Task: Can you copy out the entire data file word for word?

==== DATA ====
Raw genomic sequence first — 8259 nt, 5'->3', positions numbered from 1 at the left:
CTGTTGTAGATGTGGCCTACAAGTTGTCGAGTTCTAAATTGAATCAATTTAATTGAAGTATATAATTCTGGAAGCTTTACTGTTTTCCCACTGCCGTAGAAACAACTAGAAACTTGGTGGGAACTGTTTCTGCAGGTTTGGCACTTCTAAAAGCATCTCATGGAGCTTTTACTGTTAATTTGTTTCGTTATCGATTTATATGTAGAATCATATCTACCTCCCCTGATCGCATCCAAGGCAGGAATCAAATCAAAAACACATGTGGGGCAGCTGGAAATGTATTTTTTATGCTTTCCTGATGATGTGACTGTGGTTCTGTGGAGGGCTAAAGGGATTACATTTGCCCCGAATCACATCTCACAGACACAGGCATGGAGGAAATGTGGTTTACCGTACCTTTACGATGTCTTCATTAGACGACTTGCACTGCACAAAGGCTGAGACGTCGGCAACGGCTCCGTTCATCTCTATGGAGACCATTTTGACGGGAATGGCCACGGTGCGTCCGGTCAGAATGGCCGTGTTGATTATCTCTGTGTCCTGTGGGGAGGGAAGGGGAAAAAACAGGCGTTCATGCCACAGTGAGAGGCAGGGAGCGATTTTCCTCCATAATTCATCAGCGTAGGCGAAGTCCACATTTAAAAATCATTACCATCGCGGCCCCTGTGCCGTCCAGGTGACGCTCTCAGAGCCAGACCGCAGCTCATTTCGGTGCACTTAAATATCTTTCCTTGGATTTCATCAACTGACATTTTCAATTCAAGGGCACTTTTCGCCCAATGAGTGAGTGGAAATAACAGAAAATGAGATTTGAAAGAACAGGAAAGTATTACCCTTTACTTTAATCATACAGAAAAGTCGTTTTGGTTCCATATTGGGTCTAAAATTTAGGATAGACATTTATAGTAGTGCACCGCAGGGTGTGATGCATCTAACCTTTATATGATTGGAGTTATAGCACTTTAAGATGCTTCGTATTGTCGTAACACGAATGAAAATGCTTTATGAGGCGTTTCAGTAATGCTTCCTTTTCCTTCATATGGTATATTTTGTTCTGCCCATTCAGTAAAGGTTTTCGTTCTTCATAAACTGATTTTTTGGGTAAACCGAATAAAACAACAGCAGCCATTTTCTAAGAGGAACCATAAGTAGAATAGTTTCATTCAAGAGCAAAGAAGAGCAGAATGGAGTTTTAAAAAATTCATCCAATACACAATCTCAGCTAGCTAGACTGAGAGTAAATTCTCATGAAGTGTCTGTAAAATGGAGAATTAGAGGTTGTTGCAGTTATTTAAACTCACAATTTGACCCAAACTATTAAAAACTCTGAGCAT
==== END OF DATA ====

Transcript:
Raw genomic sequence first — 8259 nt, 5'->3', positions numbered from 1 at the left:
CTGTTGTAGATGTGGCCTACAAGTTGTCGAGTTCTAAATTGAATCAATTTAATTGAAGTATATAATTCTGGAAGCTTTACTGTTTTCCCACTGCCGTAGAAACAACTAGAAACTTGGTGGGAACTGTTTCTGCAGGTTTGGCACTTCTAAAAGCATCTCATGGAGCTTTTACTGTTAATTTGTTTCGTTATCGATTTATATGTAGAATCATATCTACCTCCCCTGATCGCATCCAAGGCAGGAATCAAATCAAAAACACATGTGGGGCAGCTGGAAATGTATTTTTTATGCTTTCCTGATGATGTGACTGTGGTTCTGTGGAGGGCTAAAGGGATTACATTTGCCCCGAATCACATCTCACAGACACAGGCATGGAGGAAATGTGGTTTACCGTACCTTTACGATGTCTTCATTAGACGACTTGCACTGCACAAAGGCTGAGACGTCGGCAACGGCTCCGTTCATCTCTATGGAGACCATTTTGACGGGAATGGCCACGGTGCGTCCGGTCAGAATGGCCGTGTTGATTATCTCTGTGTCCTGTGGGGAGGGAAGGGGAAAAAACAGGCGTTCATGCCACAGTGAGAGGCAGGGAGCGATTTTCCTCCATAATTCATCAGCGTAGGCGAAGTCCACATTTAAAAATCATTACCATCGCGGCCCCTGTGCCGTCCAGGTGACGCTCTCAGAGCCAGACCGCAGCTCATTTCGGTGCACTTAAATATCTTTCCTTGGATTTCATCAACTGACATTTTCAATTCAAGGGCACTTTTCGCCCAATGAGTGAGTGGAAATAACAGAAAATGAGATTTGAAAGAACAGGAAAGTATTACCCTTTACTTTAATCATACAGAAAAGTCGTTTTGGTTCCATATTGGGTCTAAAATTTAGGATAGACATTTATAGTAGTGCACCGCAGGGTGTGATGCATCTAACCTTTATATGATTGGAGTTATAGCACTTTAAGATGCTTCGTATTGTCGTAACACGAATGAAAATGCTTTATGAGGCGTTTCAGTAATGCTTCCTTTTCCTTCATATGGTATATTTTGTTCTGCCCATTCAGTAAAGGTTTTCGTTCTTCATAAACTGATTTTTTGGGTAAACCGAATAAAACAACAGCAGCCATTTTCTAAGAGGAACCATAAGTAGAATAGTTTCATTCAAGAGCAAAGAAGAGCAGAATGGAGTTTTAAAAAATTCATCCAATACACAATCTCAGCTAGCTAGACTGAGAGTAAATTCTCATGAAGTGTCTGTAAAATGGAGAATTAGAGGTTGTTGCAGTTATTTAAACTCACAATTTGACCCAAACTATTAAAAACTCTGAGCAT